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Christy Corp-Minamiji
Davis, CA
I'm a freelance writer, large-animal veterinarian, wife, and mildly insane mother of three
Interests: literature, writing, art, parenting, horses, world events, social issues and commentary
Recent Activity
The worst part is the feeling of the strain, the empty weight of impotence in your throat. Your mouth opens again – if you try harder, someone will hear, someone will help. Most of us know that dream, the one in which you are in mortal danger, trying to scream for help, or in protest, or simply to speak to explain, yet no sound emerges – you are voiceless. The real-life analogue is less dramatic than the scenarios spun by the horror-writer of the subconscious, but no less disempowering. And waking up is more difficult. The disconnect between the instructions... Continue reading
LOL, Catwin! I had children; I'm up to at least a half acre now. ;)
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A few nights ago, I went with a friend to a club in the Tenderloin district of San Francisco. I tend to look at clothing as costume – what role am I playing today? – so I’d deliberately chosen an outfit to suit the evening. Short skirt, knee-high boots, leather jacket, acres of cleavage – basically light-years and numerous personae away from my default soccer/basketball mom uniform of jeans and scoop-neck T-shirt. I suppose it wouldn’t be shocking for me to say, “The outfit made me nervous.” After all, I’m a suburban mom cruising rapidly toward 45. Many of my... Continue reading
Welcome to Valentine's Day -- the day for either random Roman tortures or the commercialization of couplehood. Scrolling through Facebook this morning, I saw one or two articles on "Being your own Valentine" and a plethora of paeons to pairing. I identify as polyamorous, a GrecoLatin hybrid loosely translating as many loves. One question I get from those brave enough to ask is, "So, you're really just sort of casually dating, right? I mean, you can't really LOVE multiple people; it would dilute out." We have this notion of romantic love as something with a defined beginning and defined end... Continue reading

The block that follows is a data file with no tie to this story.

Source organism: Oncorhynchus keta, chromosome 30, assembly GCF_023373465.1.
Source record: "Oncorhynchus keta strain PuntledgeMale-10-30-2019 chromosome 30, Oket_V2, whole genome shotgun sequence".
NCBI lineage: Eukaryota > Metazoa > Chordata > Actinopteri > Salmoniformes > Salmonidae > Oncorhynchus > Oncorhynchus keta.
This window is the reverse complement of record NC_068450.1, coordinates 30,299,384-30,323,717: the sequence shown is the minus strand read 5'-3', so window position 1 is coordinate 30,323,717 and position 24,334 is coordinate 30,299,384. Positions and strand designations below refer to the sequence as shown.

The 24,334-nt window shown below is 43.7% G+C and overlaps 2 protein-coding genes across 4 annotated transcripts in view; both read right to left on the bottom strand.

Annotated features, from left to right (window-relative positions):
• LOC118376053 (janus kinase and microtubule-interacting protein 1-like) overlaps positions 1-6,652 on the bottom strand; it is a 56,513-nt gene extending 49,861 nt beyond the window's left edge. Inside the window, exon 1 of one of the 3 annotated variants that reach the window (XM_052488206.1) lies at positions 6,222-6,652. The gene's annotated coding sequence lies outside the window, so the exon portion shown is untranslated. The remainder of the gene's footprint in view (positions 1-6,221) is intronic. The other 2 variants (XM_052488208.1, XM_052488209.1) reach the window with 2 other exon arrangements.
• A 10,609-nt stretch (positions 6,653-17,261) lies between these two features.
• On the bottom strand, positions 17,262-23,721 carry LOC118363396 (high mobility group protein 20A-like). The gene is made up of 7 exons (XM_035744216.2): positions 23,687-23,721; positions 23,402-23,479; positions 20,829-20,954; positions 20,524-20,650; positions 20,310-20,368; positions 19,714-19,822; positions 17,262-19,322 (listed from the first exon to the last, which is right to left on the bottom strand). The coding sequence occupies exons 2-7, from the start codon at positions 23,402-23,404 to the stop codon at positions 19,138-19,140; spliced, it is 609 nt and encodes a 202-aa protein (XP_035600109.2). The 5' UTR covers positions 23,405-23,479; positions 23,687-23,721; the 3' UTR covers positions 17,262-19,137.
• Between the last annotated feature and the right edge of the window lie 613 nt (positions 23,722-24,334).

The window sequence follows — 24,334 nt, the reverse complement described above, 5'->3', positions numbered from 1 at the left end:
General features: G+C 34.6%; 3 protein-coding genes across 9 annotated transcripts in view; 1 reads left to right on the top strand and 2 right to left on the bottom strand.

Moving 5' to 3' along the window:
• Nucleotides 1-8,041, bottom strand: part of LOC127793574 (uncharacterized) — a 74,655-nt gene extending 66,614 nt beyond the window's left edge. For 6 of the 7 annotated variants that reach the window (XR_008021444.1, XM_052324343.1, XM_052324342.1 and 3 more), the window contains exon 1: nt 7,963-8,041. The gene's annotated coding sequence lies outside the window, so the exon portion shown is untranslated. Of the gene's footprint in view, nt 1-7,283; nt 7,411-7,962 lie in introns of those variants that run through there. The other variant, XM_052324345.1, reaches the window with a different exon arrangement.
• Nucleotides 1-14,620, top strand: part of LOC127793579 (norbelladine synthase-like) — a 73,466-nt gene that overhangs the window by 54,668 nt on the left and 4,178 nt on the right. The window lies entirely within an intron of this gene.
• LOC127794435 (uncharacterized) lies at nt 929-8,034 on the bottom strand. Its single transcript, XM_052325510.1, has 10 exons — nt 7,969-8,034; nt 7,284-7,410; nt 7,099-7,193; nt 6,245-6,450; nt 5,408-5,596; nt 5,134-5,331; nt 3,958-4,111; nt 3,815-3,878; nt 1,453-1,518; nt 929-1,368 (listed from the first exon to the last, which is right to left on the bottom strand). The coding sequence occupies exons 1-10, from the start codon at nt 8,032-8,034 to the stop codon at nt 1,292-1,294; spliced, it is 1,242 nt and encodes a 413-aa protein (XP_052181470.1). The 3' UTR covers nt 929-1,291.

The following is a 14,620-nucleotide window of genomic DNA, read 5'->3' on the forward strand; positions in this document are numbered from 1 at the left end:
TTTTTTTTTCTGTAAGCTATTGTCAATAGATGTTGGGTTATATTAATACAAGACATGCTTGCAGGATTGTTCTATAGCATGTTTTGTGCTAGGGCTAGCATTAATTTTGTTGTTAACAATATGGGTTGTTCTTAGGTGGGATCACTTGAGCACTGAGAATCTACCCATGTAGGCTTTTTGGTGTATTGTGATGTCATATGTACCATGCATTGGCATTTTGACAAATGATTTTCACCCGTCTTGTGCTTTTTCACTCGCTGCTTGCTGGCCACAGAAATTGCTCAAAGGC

I have a shameful confession. I read the Fifty Shades of Grey books…all three of them. I just read them for the mystery, honest! For the most part the writing was the sort of over-done, yet simultaneously shallow, cotton-candy fiction that tastes sweet in the moment but leaves one feeling nauseated, hollow, and sticky in a not-good way. In retrospect, however, I’m most ashamed of having enjoyed the sex scenes. “Well, duhhhh,” you say. That’s the whole point. The sort of “kinky” sex sensationalized in the books is supposed to provoke shame, to titillate with taboo. That’s why the upcoming... Continue reading
Don’t teach my daughters to fear. Show them instead how to go into the wild places the forests and deserts the labyrinths of concrete, asphalt the frost, flame, and famine of their own bodies, minds, hearts. Let them leave long blue hairs on lovers’ beds. Let them carve paths in the mosaic cobblestones of foreign cities and drink too much beer in a smoky polyglot hubub. Let them shorten their skirts, tattoo their breasts, and raise their voices in the throb of human music. Let them dig with their minds, unearthing the truths buried in statistics. Let them weave solutions... Continue reading